We learn that Cassandra and Jane were inseparable and that Jane looked up to Cassandra. Both her cousin Philadelphia and Nancy Mitford, one writing at the time, one recollecting years later, found Jane "affected" and either "whimsical" or "silly." The idea of being affected, of not quite knowing how to behave naturally, may support Ellen's notion of an autistic Jane Austen. Hodge, however, sees the affectedness as the defense of a highly intelligent girl playing an expected role. Philadelphia describes the young Jane as "not at all pretty and very prim, unlike a girl of twelve,”  supporting Arnie's notion of Mary Bennett as a self portrait of Austen. Philadelphia initially found Cassandra more attractive and socially adept: Gracious might be another way to understand her. Or she might be proud: Proud of being the beautiful elder daughter in a respected family. In his memoir, James Edward Austen-Leigh writes, "Cassandra’s was the colder and calmer disposition; she was always prudent and well judging." A few years later, in 1791, Philadelphia would find both Jane and Cassandra "perfect beauties," and Jane much improved, at this point preferring Jane for her greater warmth and partiality. Cassandra was cooler.

Philadelphia also describes a close, happy family. In one letter, both the parents and daughters  were “in high spirits and disposed to be pleased with each other." The family members thought well of each other: they were brimful of life, with status in the community, respected, intelligent, accomplished and attractive. Like Emma's Miss Bates once, people were proud to know them. 

A few bits of evidence from this time point to Cassandra having a fully developed sense of humor and fun: she illustrated Jane's History of England with kings and queens whose faces were comic versions her own brothers' and sister's. Further, in her  letter of Sept 1,1796, Jane writes: "The letter which I have this moment received from you has diverted me beyond moderation. I could die of laughter at it, as they used to say at school. You are indeed the finest comic writer of the present age." The rest of the letter moves directly into Jane’s own concerns, revealing an intense self-centeredness she will later shed. Jane only returns to Cassandra at the very end, writing, “I am glad to hear so good an account of Mr. Limprey and J. Lovett. I know nothing of my mother's handkerchief, but I dare say I shall find it soon.”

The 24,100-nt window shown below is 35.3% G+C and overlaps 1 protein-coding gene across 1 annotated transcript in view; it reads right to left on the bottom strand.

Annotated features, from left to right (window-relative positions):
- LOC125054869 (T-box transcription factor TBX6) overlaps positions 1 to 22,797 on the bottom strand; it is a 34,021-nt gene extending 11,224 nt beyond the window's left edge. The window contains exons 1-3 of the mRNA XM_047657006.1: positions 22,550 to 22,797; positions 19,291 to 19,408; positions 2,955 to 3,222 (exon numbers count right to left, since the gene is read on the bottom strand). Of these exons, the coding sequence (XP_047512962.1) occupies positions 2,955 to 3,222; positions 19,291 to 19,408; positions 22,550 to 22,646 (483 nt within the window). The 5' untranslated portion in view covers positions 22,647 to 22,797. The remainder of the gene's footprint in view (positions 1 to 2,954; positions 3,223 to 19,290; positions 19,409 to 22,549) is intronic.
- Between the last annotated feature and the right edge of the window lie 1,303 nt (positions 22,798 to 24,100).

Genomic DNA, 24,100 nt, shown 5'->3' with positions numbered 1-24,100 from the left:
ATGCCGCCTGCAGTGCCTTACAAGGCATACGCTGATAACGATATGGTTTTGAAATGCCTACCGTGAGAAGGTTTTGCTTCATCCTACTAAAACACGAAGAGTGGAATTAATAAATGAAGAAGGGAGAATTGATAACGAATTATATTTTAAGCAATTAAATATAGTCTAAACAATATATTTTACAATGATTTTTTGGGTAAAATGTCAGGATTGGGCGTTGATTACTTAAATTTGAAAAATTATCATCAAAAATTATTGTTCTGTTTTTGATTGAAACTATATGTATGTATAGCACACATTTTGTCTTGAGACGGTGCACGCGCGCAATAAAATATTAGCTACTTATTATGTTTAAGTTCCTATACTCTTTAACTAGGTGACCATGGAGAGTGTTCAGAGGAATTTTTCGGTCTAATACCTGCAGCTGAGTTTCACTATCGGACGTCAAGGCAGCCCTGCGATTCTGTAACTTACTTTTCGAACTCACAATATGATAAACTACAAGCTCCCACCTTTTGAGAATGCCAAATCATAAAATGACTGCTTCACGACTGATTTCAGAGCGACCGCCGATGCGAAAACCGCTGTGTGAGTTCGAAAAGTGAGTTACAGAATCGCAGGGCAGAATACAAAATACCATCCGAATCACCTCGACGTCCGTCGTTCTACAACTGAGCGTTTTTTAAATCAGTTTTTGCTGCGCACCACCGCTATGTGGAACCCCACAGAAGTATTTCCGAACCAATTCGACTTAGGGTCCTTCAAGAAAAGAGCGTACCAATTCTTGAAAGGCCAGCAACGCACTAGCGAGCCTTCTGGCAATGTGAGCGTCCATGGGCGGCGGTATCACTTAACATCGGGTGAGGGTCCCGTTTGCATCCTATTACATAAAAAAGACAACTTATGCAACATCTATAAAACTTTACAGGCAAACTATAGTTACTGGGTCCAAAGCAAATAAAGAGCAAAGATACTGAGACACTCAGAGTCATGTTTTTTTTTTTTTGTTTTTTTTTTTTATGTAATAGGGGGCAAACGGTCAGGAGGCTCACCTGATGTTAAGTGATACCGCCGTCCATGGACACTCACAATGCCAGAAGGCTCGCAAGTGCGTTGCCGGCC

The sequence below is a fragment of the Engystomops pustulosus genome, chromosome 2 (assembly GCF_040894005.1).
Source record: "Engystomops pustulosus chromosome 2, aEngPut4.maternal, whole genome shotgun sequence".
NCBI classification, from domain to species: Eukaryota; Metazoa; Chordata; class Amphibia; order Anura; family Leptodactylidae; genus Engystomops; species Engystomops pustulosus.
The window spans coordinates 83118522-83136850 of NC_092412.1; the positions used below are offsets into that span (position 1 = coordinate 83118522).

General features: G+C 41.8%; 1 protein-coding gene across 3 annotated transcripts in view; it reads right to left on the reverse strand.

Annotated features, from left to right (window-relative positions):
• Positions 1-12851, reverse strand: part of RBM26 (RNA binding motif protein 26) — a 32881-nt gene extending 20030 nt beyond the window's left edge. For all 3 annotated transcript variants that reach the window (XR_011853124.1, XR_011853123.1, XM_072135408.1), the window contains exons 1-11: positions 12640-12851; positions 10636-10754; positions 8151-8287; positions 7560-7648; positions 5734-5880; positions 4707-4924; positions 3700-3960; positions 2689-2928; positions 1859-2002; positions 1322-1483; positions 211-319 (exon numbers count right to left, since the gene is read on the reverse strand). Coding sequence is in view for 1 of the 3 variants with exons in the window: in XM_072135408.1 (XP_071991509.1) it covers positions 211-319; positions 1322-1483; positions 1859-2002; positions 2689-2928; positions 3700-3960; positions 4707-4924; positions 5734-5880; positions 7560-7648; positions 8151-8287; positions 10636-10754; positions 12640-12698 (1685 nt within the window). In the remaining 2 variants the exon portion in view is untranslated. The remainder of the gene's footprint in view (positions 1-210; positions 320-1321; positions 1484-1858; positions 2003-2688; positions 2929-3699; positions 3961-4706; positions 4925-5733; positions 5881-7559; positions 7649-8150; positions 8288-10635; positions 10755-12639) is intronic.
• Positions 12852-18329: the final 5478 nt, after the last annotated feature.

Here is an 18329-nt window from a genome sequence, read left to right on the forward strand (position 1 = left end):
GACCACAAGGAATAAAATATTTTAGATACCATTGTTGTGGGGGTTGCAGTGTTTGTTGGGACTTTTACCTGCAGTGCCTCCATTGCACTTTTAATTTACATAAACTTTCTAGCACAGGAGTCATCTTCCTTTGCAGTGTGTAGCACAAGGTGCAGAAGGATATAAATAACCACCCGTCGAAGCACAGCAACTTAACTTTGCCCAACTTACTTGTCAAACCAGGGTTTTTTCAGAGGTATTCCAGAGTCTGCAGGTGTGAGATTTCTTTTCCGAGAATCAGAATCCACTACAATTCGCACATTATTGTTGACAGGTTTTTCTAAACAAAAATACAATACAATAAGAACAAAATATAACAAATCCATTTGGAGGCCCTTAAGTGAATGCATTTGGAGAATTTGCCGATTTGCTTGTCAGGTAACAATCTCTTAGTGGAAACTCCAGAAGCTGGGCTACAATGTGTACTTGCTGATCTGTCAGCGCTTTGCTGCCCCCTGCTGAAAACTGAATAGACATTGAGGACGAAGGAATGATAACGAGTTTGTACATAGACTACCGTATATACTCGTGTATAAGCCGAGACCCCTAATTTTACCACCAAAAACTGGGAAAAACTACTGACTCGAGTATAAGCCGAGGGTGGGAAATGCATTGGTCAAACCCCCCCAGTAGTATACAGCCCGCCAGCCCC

Some of Cassandra's illustrations for Jane's History of England

Without Cassandra's letter, how can we know what in it made Jane Austen "die of laughter." Did Cassandra write comic portraits of Limprey and Lovett, and/or perhaps the lost handkerchief? Or perhaps she wrote seriously on a topic Jane was determined to ignore and treat as comedy? Or perhaps the letter was not as funny as intended, evoking mockery? We just don't know. But it's at least possible a bright, comic, high-spirited Cassandra bubbled up beneath the cool facade, at least to those who knew her well. 

Cassandra's circa 1810 portrait of Jane reveals understanding and insight. Rather than draw a prettified picture, Cassandra captures Jane's weariness, astringency and defensiveness in her tired eyes, tight mouth and crossed arms. This is the year before Jane publishes her first novel, and thus it documents her strain before any compensations have come. Would that we had a front view portrait by Cassandra of Jane from 15 years earlier for comparison. For what happened to both Jane and Cassandra between 1796 - 1810? To be continued.


  1. Beautifully written. I thought I would say that I didn't say Austen was autistic but rather showed some Aspergers traits in her letters, and this seems confirmed by some of her central non-comic characters' traits, Darcy among them; we cannot label Mr Collins anything psychologically nuanced as he is a caricature and seen morally.

  2. Thanks Ellen. Point taken. It is so easy for nuance to slide away.